LONDON (Reuters) - An influential British lawmaker demanded more detailed commitments from Melrose Industries (MRON.L) on Wednesday on the future of investment and jobs at GKN (GKN.L) if it succeeds in a hostile takeover of the British engineering firm.
Melrose Chief Executive Simon Peckham wrote to a parliamentary committee setting out areas where the industrial turnaround specialist intends to make so-called post-offer undertakings (POUs), which are legally binding under Britain’s takeover rules, if its 8.1 billion pound ($11.3 billion) bid is successful.
These included an intention to keep GKN headquartered in Britain and to maintain at least the levels of research and development investment made by GKN between 2014 and 2016.
But Rachel Reeves, chair of the Business, Energy and Industrial Strategy (BEIS) Committee, said Melrose had not given enough detail of its pledges for the British aerospace and automotive parts supplier.
“Melrose have given a sense of the likely direction of their post-offer undertakings but there is a still a lack of detail in their commitments on investment and jobs and these currently fall short of being legally enforceable,” Reeves said.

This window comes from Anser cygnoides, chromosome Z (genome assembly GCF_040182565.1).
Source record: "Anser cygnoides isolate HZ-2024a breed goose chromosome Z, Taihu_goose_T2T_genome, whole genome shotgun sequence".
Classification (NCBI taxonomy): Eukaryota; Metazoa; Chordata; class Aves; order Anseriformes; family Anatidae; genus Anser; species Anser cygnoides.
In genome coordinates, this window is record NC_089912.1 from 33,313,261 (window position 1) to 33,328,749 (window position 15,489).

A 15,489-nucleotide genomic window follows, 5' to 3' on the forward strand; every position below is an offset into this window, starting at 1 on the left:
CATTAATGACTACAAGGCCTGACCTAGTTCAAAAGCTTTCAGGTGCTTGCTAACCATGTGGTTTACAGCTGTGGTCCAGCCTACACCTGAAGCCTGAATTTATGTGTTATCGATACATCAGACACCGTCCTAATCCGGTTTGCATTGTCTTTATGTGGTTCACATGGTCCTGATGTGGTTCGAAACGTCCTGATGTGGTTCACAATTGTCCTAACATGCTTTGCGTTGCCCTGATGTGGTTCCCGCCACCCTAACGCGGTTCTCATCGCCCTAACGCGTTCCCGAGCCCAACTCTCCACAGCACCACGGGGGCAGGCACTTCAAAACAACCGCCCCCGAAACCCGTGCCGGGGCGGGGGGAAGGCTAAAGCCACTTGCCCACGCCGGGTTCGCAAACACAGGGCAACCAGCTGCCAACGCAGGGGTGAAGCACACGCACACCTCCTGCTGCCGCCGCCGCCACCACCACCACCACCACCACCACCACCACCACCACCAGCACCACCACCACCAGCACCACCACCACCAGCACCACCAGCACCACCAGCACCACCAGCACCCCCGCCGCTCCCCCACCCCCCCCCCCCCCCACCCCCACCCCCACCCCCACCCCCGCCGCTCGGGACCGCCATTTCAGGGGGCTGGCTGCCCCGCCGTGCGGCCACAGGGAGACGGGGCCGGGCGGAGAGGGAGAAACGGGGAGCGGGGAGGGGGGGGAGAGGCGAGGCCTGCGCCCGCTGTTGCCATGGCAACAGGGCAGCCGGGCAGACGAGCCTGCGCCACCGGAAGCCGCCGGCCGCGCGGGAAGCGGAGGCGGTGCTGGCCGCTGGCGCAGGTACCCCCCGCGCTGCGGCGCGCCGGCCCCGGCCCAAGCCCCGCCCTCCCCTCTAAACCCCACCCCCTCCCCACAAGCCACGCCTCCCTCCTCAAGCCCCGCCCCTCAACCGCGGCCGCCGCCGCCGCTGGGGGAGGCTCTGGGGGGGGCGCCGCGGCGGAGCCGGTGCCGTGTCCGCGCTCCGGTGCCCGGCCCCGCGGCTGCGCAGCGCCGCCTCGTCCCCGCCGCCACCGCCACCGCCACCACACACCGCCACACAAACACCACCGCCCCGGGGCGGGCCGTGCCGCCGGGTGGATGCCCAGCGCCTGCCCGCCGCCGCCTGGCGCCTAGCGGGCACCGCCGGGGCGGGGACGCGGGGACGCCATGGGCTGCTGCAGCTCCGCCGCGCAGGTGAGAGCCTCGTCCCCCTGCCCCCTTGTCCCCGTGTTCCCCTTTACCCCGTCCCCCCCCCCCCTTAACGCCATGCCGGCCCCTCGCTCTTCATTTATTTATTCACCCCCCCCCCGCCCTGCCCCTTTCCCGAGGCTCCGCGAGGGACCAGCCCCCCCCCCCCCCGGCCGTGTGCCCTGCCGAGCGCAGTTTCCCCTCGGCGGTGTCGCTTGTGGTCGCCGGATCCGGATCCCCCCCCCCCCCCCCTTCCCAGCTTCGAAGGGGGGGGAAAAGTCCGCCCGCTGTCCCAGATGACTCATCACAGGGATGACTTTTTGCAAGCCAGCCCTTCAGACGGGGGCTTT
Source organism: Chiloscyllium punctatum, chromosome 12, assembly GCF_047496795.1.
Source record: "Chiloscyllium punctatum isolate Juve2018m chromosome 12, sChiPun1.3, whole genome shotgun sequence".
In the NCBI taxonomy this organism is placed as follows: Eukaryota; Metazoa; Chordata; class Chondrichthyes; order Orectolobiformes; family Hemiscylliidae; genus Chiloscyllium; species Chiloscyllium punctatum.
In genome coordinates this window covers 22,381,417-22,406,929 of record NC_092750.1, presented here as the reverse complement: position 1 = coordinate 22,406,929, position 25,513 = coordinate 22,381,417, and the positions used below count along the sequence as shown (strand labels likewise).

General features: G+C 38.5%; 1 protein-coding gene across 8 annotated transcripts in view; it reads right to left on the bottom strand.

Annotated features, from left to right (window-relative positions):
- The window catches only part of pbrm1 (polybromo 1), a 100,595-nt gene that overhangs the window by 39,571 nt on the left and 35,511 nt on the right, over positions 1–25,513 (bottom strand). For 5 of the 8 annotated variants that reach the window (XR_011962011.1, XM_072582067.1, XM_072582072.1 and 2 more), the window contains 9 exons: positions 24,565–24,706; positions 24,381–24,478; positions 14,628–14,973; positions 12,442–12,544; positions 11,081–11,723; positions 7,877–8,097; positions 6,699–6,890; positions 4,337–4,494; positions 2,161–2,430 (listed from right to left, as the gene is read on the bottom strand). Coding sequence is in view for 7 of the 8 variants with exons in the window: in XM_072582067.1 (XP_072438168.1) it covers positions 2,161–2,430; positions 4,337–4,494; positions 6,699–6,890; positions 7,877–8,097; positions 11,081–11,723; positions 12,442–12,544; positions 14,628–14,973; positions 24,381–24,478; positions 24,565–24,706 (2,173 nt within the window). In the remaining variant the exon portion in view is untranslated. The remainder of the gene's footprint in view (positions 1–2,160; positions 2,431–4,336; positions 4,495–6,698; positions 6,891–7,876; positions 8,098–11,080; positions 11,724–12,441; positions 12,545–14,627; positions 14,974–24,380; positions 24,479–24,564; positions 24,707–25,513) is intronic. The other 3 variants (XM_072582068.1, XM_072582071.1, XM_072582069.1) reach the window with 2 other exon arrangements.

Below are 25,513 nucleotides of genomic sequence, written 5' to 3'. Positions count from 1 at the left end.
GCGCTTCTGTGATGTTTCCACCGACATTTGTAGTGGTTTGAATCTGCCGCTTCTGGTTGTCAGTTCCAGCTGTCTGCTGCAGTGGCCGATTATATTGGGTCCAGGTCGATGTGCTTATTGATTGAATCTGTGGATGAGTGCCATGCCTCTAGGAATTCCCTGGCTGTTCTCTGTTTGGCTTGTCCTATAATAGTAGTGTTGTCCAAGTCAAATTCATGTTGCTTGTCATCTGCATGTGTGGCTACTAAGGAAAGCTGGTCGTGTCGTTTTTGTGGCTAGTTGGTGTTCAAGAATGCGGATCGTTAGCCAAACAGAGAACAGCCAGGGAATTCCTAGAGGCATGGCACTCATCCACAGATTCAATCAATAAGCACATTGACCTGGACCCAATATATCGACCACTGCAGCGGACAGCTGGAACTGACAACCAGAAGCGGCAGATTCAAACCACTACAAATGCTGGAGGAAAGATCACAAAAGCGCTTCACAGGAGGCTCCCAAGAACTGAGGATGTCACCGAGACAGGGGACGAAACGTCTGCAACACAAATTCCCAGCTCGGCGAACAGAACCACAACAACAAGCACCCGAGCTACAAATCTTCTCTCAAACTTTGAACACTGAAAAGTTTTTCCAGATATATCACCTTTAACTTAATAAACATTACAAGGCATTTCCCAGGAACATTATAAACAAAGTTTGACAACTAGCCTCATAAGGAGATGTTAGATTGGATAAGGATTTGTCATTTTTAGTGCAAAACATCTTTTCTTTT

“Workers at GKN deserve more detail from both Melrose and the management team at GKN about what future lies in store for their jobs and for long-term investment in the UK operations of the company,” said Reeves, from the opposition Labour Party.
Members of the parliamentary committee had last week asked Melrose executives to outline in writing the legally enforceable pledges they were prepared to make on GKN, amid political concern about jobs, pensions and research and development investment at the bid target.
Melrose’s bid for GKN, a supplier of parts to the Eurofighter Typhoon, has come under political scrutiny in Britain, with some lawmakers voicing worries that a takeover by Melrose could risk national security.
This is because Melrose sells on businesses once it has improved their performance and there are concerns the GKN units involved in defence could fall into foreign ownership.
GKN is trying to fight off the Melrose takeover and as part of its defence has struck a deal to merge its automotive division with U.S. firm Dana. Shareholders in GKN have until March 29 to accept Melrose’s bid.
Peckham said the contents of his letter were “initial details” and that Melrose would need to agree the form of any POUs with the UK Takeover Panel.
British lawmakers have also pressed Melrose to voluntarily seek clearance from the pensions regulator for its GKN bid.
In a separate letter, Peckham said that Melrose could not apply to the regulator before it has reached an agreement with the GKN pension trustees about its plan for the engineer’s retirement schemes.
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Reporting by Ben Martin; editing by Jason Neely and Adrian Croft